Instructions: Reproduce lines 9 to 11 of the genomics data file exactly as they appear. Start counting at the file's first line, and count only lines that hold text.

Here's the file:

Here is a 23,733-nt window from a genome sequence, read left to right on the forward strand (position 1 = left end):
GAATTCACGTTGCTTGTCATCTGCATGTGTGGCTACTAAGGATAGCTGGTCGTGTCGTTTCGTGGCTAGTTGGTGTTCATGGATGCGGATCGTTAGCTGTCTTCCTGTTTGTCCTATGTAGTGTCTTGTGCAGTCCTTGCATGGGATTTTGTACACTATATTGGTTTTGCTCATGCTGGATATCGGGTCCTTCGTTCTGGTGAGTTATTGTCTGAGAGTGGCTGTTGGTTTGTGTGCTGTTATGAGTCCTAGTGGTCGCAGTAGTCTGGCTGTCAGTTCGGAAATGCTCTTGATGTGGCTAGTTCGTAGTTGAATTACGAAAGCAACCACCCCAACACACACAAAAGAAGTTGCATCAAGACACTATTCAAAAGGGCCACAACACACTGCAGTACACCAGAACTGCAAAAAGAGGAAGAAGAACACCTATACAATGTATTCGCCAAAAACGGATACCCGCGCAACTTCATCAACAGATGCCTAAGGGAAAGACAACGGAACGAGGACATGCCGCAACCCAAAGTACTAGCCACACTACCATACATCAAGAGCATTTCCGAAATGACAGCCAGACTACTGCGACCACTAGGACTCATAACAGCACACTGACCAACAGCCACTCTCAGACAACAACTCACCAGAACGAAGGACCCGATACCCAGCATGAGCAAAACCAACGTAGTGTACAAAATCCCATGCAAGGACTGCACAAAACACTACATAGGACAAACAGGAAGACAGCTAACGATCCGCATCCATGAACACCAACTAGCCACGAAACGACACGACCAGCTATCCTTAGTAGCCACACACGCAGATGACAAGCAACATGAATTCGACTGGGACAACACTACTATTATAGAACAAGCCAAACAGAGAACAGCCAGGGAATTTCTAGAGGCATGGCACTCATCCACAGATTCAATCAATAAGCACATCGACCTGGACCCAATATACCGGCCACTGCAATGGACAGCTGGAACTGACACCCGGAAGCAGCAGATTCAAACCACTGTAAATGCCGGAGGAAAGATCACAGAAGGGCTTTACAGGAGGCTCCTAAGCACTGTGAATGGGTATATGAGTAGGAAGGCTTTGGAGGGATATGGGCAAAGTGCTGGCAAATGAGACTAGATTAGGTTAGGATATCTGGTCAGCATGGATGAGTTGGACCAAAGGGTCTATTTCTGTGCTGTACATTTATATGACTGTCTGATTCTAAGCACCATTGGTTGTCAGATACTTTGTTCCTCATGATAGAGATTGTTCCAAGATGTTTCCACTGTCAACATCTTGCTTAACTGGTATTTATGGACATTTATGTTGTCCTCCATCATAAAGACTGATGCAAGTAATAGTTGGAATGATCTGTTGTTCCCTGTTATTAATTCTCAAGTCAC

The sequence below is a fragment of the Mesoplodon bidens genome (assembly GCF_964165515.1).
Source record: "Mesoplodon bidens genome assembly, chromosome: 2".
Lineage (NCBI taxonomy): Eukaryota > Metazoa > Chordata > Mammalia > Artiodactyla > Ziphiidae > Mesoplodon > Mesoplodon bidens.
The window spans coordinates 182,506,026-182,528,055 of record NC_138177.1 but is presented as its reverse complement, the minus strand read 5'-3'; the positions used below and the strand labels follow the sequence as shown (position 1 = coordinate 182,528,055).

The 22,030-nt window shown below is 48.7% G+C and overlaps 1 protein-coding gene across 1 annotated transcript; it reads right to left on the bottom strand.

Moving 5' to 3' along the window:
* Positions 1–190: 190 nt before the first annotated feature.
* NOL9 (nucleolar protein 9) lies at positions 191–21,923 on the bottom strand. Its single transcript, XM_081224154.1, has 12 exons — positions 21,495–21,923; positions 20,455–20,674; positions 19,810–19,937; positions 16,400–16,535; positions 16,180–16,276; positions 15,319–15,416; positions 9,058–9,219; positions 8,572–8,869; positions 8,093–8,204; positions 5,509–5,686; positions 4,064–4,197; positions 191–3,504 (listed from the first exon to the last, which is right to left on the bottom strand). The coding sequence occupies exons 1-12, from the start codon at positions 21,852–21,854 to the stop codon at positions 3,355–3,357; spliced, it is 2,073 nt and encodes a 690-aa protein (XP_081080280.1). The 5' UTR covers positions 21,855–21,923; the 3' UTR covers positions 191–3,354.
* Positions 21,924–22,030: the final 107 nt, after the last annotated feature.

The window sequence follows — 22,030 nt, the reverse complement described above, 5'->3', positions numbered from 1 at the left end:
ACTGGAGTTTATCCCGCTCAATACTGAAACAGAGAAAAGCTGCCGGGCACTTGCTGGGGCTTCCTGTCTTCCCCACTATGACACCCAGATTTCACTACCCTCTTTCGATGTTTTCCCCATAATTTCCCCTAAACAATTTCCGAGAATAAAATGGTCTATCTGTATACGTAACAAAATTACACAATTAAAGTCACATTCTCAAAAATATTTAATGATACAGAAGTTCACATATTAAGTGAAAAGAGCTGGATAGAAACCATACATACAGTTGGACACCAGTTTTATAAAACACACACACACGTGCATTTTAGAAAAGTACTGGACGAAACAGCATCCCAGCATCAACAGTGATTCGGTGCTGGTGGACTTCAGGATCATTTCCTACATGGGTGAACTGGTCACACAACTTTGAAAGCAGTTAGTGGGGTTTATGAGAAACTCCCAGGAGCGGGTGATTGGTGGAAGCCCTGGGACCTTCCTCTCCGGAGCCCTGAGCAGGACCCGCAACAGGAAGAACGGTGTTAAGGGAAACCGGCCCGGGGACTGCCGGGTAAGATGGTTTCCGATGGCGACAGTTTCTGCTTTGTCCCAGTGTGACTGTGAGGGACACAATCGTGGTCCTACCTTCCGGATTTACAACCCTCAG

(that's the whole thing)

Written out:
* Positions 1–190: 190 nt before the first annotated feature.
* NOL9 (nucleolar protein 9) lies at positions 191–21,923 on the bottom strand. Its single transcript, XM_081224154.1, has 12 exons — positions 21,495–21,923; positions 20,455–20,674; positions 19,810–19,937; positions 16,400–16,535; positions 16,180–16,276; positions 15,319–15,416; positions 9,058–9,219; positions 8,572–8,869; positions 8,093–8,204; positions 5,509–5,686; positions 4,064–4,197; positions 191–3,504 (listed from the first exon to the last, which is right to left on the bottom strand). The coding sequence occupies exons 1-12, from the start codon at positions 21,852–21,854 to the stop codon at positions 3,355–3,357; spliced, it is 2,073 nt and encodes a 690-aa protein (XP_081080280.1). The 5' UTR covers positions 21,855–21,923; the 3' UTR covers positions 191–3,354.
* Positions 21,924–22,030: the final 107 nt, after the last annotated feature.